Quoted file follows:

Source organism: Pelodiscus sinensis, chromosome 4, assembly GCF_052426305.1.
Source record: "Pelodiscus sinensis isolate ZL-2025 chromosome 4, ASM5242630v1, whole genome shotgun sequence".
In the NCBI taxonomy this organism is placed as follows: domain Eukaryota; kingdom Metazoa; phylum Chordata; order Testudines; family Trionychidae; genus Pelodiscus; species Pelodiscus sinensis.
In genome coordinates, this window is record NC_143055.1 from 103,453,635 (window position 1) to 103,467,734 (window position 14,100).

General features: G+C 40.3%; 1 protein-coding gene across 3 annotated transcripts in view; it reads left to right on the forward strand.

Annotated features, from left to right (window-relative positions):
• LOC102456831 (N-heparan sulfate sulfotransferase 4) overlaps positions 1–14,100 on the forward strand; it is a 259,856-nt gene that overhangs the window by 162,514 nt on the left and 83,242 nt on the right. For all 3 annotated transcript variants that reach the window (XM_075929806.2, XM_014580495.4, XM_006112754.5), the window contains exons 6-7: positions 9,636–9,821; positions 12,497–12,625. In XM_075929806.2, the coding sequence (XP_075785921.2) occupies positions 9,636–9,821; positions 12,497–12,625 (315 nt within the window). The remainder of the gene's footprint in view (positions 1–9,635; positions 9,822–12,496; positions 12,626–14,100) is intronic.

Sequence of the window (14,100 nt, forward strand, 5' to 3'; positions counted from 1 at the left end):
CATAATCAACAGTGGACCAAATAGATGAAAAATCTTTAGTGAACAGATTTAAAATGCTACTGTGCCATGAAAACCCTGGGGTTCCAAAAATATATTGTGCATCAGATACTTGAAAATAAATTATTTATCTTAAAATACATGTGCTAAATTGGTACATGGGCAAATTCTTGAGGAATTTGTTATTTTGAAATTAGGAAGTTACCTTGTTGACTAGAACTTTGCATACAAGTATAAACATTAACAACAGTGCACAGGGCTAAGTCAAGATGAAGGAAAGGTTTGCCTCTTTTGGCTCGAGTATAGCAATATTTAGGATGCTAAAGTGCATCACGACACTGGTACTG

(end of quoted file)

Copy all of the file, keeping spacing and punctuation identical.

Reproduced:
Source organism: Pelodiscus sinensis, chromosome 4, assembly GCF_052426305.1.
Source record: "Pelodiscus sinensis isolate ZL-2025 chromosome 4, ASM5242630v1, whole genome shotgun sequence".
In the NCBI taxonomy this organism is placed as follows: domain Eukaryota; kingdom Metazoa; phylum Chordata; order Testudines; family Trionychidae; genus Pelodiscus; species Pelodiscus sinensis.
In genome coordinates, this window is record NC_143055.1 from 103,453,635 (window position 1) to 103,467,734 (window position 14,100).

General features: G+C 40.3%; 1 protein-coding gene across 3 annotated transcripts in view; it reads left to right on the forward strand.

Annotated features, from left to right (window-relative positions):
• LOC102456831 (N-heparan sulfate sulfotransferase 4) overlaps positions 1–14,100 on the forward strand; it is a 259,856-nt gene that overhangs the window by 162,514 nt on the left and 83,242 nt on the right. For all 3 annotated transcript variants that reach the window (XM_075929806.2, XM_014580495.4, XM_006112754.5), the window contains exons 6-7: positions 9,636–9,821; positions 12,497–12,625. In XM_075929806.2, the coding sequence (XP_075785921.2) occupies positions 9,636–9,821; positions 12,497–12,625 (315 nt within the window). The remainder of the gene's footprint in view (positions 1–9,635; positions 9,822–12,496; positions 12,626–14,100) is intronic.

Sequence of the window (14,100 nt, forward strand, 5' to 3'; positions counted from 1 at the left end):
CATAATCAACAGTGGACCAAATAGATGAAAAATCTTTAGTGAACAGATTTAAAATGCTACTGTGCCATGAAAACCCTGGGGTTCCAAAAATATATTGTGCATCAGATACTTGAAAATAAATTATTTATCTTAAAATACATGTGCTAAATTGGTACATGGGCAAATTCTTGAGGAATTTGTTATTTTGAAATTAGGAAGTTACCTTGTTGACTAGAACTTTGCATACAAGTATAAACATTAACAACAGTGCACAGGGCTAAGTCAAGATGAAGGAAAGGTTTGCCTCTTTTGGCTCGAGTATAGCAATATTTAGGATGCTAAAGTGCATCACGACACTGGTACTG